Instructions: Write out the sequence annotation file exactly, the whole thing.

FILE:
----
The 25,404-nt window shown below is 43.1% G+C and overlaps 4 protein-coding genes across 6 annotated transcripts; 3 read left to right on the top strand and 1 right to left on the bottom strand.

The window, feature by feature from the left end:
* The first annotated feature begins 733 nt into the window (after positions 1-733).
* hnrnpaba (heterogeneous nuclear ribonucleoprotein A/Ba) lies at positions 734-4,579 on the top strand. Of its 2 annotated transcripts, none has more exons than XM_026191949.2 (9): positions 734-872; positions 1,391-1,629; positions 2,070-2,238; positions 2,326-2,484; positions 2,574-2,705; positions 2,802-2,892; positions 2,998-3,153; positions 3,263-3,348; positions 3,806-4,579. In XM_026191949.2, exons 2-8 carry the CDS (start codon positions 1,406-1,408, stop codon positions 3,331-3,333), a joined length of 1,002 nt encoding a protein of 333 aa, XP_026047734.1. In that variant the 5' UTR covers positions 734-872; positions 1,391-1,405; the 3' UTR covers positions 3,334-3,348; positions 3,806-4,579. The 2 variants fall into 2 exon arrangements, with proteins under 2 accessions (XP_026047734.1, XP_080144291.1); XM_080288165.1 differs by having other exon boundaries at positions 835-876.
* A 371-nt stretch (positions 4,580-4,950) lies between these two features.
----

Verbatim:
The 25,404-nt window shown below is 43.1% G+C and overlaps 4 protein-coding genes across 6 annotated transcripts; 3 read left to right on the top strand and 1 right to left on the bottom strand.

The window, feature by feature from the left end:
* The first annotated feature begins 733 nt into the window (after positions 1-733).
* hnrnpaba (heterogeneous nuclear ribonucleoprotein A/Ba) lies at positions 734-4,579 on the top strand. Of its 2 annotated transcripts, none has more exons than XM_026191949.2 (9): positions 734-872; positions 1,391-1,629; positions 2,070-2,238; positions 2,326-2,484; positions 2,574-2,705; positions 2,802-2,892; positions 2,998-3,153; positions 3,263-3,348; positions 3,806-4,579. In XM_026191949.2, exons 2-8 carry the CDS (start codon positions 1,406-1,408, stop codon positions 3,331-3,333), a joined length of 1,002 nt encoding a protein of 333 aa, XP_026047734.1. In that variant the 5' UTR covers positions 734-872; positions 1,391-1,405; the 3' UTR covers positions 3,334-3,348; positions 3,806-4,579. The 2 variants fall into 2 exon arrangements, with proteins under 2 accessions (XP_026047734.1, XP_080144291.1); XM_080288165.1 differs by having other exon boundaries at positions 835-876.
* A 371-nt stretch (positions 4,580-4,950) lies between these two features.